In July 2005, Dr. Adam Gazzaley launched a cognitive neuroscience research lab at UCSF – Gazzaley Lab – on the Mission Bay campus. The lab’s focus was studying the neural mechanisms of cognitive control and how these processes changed with normal aging. An all-star team emerged of post-doctoral fellows, graduate students and research associates, who were successful in attaining grant funding and publishing their findings in top-tier journals. The lab continued to mature over the next decade and uniquely began to hire core faculty to career positions to accomplish its evolving goals of long-term, higher-risk translational science.
In April 2007, the Neuroscience Imaging Center was founded by Dr. Gazzaley as an MRI facility on the UCSF Parnassus campus. The goal was to provide imaging services and expertise for scientists at UCSF and around the San Francisco Bay Area. The emphasis was on functional neuroimaging (fMRI), which necessitated an integration of additional technologies to present visual and auditory environments and record complementary data (e.g., EEG, eye-movements, heart rate, vocal responses) within the scanner.
In early 2009, Dr. Gazzaley saw an opportunity to move beyond the lab’s sole focus on basic science, notably its characterization of vulnerabilities in the aging brain to improve functioning in individuals who were suffering from cognitive deficits. To address this, he took a unique step that began a cascade of events that culminated in the creation of Neuroscape. He reached out to friends working at Lucas Arts and asked for their assistance in developing a therapeutic video game (Neuroracer) that he designed to improve cognition in older adults. This technology development project and series of research studies that followed it over the next 4 years, resulted in a 2013 publication in the journal Nature that was featured on the cover as “Game Changer”, a UCSF patent filing of the methodology behind the game training approach, and the founding of a novel healthcare company — Akili Interactive Labs — to productize this breakthrough and advance the game as a clinical therapeutic device. This success led to the evolution of the Gazzaley Lab from a cognitive neuroscience lab to a translational neuroscience lab devoted to not just neuroscience research, but also making a difference in people’s lives.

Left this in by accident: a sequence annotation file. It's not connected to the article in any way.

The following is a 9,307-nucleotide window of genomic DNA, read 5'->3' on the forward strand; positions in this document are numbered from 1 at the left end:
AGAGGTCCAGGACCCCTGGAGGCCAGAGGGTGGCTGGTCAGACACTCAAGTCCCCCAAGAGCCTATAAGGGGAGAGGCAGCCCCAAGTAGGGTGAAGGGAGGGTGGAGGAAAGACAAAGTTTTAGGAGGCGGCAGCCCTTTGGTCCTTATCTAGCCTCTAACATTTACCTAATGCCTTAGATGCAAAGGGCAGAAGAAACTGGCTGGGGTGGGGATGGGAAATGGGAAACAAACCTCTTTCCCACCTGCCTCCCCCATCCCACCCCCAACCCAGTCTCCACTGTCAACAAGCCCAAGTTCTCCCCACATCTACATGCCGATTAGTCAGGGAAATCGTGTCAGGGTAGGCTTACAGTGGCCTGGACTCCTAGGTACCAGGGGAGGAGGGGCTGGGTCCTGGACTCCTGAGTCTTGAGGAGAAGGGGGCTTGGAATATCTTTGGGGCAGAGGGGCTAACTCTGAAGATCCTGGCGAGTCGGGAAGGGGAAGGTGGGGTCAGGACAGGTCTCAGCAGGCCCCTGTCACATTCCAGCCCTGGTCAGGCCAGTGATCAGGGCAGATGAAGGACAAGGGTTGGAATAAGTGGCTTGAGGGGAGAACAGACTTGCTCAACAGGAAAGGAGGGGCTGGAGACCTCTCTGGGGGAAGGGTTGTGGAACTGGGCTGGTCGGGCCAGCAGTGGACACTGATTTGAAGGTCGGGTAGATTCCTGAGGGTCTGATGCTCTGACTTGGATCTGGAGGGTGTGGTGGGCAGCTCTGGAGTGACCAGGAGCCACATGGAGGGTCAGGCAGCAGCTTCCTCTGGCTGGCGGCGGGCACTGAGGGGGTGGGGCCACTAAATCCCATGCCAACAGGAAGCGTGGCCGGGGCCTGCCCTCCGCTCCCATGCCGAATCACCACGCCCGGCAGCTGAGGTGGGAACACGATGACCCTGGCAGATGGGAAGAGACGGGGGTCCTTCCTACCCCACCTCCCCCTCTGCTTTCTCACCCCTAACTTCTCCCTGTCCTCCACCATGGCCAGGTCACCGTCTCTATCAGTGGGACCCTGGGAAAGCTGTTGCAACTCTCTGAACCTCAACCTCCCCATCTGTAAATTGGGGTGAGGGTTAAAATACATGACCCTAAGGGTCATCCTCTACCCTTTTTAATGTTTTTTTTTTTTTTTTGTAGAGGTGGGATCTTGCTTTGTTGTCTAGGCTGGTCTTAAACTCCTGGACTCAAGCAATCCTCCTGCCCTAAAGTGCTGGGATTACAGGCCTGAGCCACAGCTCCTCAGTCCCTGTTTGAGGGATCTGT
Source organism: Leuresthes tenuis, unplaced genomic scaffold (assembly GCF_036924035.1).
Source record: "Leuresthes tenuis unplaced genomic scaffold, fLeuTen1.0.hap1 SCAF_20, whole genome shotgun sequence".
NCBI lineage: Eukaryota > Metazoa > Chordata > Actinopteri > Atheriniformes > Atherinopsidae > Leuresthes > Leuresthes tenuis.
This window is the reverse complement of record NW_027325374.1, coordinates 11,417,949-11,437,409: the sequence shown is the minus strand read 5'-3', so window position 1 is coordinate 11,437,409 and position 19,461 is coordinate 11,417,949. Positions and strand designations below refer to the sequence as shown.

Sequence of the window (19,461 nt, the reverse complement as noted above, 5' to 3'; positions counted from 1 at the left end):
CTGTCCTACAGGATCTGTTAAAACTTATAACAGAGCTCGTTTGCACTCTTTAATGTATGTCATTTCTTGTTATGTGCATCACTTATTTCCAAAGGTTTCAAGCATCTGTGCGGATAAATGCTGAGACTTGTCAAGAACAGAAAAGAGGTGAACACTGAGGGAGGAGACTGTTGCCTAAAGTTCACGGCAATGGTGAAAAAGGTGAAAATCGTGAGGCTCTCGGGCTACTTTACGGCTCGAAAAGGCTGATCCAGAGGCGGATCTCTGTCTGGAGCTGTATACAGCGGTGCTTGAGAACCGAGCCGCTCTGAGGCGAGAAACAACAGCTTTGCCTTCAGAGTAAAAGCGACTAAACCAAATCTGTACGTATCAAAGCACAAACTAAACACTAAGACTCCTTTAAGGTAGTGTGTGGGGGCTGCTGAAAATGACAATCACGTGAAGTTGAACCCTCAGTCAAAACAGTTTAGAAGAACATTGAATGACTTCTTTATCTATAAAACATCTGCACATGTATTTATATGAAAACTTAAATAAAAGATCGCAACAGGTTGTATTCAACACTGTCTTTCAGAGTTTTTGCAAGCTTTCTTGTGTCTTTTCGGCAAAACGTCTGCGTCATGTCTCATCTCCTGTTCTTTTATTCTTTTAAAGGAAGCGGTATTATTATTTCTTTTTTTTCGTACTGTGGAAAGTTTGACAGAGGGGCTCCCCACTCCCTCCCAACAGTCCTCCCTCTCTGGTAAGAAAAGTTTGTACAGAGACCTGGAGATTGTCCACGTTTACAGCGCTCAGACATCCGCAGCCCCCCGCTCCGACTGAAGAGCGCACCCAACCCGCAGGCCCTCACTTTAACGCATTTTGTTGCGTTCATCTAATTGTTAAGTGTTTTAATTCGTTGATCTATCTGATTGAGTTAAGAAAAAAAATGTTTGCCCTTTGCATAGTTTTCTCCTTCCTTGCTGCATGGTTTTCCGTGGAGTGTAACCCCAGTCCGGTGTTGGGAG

In May 2014, Dr. Gazzaley established the Neuroscape Lab at UCSF, a state-of the-art development and research lab focused on accelerating the Gazzaley Lab’s emerging goals of bridging neuroscience and technology to engender positive cognitive benefits. The research lab, located in the Sandler Neuroscience Building on the Mission Bay campus was capable of both multimodal recording, as well as the presentation of high-level interactive media, with a focus on motion capture and virtual reality.
In September 2016, Dr. Gazzaley merged the three entities he launched at UCSF (Gazzaley Lab, Neuroscience Imaging Center and Neuroscape Lab) into a unified Center — Neuroscape — with the goal to rapidly advancing both high-level development and validation of new technologies to improve brain function with broad positive impact. Neuroscape’s Core team maintains the focus on assessing and optimizing cognitive control abilities, while with our affiliates and collaborators we study a wide range of technologies to help both healthy and impaired populations.